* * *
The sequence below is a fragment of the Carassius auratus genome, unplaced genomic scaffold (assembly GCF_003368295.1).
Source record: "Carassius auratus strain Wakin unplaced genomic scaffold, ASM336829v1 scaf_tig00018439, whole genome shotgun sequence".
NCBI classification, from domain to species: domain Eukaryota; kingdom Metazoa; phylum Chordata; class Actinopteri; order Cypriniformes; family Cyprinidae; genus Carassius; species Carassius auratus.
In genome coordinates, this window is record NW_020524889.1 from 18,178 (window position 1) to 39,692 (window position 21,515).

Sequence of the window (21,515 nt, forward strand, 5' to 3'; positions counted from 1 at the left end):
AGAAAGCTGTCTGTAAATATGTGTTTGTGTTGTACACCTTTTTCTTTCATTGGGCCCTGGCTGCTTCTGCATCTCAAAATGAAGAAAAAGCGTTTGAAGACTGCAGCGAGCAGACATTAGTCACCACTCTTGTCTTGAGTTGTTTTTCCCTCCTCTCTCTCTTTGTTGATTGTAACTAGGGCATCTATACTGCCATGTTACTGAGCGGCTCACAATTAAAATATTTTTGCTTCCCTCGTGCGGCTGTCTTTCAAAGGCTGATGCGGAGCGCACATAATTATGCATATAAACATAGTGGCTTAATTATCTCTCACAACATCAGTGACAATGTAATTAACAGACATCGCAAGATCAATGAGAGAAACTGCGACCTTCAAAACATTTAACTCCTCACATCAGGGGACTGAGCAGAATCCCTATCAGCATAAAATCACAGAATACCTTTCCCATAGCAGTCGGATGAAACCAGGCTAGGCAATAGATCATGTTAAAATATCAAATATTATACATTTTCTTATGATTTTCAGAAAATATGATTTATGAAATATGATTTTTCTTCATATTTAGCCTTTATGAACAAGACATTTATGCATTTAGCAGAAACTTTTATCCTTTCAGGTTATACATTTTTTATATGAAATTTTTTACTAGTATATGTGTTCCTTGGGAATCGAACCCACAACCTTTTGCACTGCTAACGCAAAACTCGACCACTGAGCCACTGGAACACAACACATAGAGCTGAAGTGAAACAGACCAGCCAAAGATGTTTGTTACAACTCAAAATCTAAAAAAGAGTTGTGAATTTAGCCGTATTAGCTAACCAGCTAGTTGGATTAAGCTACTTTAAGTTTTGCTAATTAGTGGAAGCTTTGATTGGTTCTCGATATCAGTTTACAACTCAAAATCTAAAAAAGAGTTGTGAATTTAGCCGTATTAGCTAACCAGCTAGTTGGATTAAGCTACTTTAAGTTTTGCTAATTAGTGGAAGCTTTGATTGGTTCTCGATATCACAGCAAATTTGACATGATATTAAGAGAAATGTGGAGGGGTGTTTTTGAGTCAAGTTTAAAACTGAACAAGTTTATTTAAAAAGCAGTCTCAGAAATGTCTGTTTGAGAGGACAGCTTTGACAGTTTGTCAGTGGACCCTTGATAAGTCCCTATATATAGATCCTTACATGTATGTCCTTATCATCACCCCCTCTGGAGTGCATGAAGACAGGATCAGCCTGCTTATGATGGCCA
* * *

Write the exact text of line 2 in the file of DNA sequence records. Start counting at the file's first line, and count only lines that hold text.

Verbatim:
Source record: "Carassius auratus strain Wakin unplaced genomic scaffold, ASM336829v1 scaf_tig00018439, whole genome shotgun sequence".